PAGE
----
Maister House was rebuilt in 1744, after a fire, by Henry Maister I (1699–1744). Having already tragically lost two wives, he died before its completion. It was probably completed by his brother Nathaniel, on behalf of his son, Henry Maister II (1730–1812). The finished house featured a magnificent Palladian staircase hall, ironwork by Robert Bakewell, stucco by Joseph Page, and a statue of Ceres by John Cheere in a niche above the staircase. From 1822, the house was let for use as offices, the last of whom, Barkers & Lee Smith Ltd, along with the Georgian Society for East Yorkshire and Colonel Rupert Alec-Smith, gave it to the National Trust in 1966. The House, restored by Francis Johnson, is still occupied by tenants. The two portraits, hanging in the entrance hall, which is open to the public, are on loan from the Ferens Art Gallery, Hull. They are of the brothers Henry and William Maister, whose great-grandfather William (d.1664) had pioneered direct trade in iron between Sweden and England.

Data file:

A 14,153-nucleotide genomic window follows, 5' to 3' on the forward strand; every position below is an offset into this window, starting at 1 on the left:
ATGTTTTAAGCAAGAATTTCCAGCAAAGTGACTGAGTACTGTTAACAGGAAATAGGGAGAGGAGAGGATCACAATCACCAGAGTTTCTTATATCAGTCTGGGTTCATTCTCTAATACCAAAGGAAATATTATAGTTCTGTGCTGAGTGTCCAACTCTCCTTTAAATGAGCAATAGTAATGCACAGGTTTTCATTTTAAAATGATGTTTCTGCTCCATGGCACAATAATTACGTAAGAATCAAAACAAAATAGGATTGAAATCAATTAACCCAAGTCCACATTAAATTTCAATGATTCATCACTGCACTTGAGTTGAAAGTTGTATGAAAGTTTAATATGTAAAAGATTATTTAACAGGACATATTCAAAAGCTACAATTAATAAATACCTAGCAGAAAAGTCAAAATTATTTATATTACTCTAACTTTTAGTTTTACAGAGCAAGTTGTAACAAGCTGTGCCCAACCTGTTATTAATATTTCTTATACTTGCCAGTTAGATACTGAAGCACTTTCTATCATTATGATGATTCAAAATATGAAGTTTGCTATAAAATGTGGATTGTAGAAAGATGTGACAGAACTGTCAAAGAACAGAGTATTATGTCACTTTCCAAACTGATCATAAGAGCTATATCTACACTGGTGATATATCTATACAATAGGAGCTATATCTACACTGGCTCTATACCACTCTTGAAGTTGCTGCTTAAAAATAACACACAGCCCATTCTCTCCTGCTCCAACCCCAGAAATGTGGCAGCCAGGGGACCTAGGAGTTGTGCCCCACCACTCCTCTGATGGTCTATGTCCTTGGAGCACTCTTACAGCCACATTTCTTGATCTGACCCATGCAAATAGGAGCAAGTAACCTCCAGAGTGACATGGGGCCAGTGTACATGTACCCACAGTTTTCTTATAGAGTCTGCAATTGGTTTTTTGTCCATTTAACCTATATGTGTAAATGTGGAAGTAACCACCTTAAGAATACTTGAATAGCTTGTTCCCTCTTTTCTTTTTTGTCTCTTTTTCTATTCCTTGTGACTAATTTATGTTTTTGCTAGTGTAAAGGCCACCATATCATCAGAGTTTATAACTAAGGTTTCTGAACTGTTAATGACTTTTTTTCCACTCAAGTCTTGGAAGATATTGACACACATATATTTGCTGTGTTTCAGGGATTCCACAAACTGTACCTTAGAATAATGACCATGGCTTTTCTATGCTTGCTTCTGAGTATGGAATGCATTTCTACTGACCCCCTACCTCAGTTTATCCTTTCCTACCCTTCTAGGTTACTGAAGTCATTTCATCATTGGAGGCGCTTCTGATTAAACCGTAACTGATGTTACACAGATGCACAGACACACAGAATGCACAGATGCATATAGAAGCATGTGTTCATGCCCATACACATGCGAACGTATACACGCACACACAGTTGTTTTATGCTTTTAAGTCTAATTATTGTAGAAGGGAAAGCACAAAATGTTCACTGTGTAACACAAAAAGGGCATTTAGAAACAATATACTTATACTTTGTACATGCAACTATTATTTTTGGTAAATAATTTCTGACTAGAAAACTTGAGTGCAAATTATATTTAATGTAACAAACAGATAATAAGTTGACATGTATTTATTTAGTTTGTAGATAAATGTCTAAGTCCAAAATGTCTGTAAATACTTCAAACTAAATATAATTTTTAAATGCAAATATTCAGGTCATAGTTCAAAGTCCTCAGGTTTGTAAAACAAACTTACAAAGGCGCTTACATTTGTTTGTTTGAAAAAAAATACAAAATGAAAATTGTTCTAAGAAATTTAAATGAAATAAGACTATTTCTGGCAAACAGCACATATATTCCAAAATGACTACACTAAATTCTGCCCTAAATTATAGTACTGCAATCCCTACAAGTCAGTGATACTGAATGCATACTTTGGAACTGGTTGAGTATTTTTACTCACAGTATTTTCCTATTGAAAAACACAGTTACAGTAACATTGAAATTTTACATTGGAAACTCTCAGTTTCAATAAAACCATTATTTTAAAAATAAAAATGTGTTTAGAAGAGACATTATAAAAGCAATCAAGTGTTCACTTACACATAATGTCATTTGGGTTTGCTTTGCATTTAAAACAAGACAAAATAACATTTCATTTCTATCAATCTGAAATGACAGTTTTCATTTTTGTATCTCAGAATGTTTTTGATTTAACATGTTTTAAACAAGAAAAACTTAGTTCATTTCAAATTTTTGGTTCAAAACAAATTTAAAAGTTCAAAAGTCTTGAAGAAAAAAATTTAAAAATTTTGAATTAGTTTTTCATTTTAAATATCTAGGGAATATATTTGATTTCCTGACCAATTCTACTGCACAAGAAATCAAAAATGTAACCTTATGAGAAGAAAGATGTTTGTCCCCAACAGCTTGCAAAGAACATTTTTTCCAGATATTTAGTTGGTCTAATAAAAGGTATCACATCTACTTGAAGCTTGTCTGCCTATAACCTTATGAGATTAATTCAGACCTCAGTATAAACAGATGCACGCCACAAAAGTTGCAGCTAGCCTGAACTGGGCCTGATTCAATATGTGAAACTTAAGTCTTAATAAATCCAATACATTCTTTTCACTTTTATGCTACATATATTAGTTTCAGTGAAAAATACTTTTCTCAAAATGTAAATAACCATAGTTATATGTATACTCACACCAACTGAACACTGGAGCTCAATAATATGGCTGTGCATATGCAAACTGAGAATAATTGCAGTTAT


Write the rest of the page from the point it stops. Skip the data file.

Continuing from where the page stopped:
National Trust, Maister House
160 High Street, Hull, East Riding of Yorkshire HU1 1NL England
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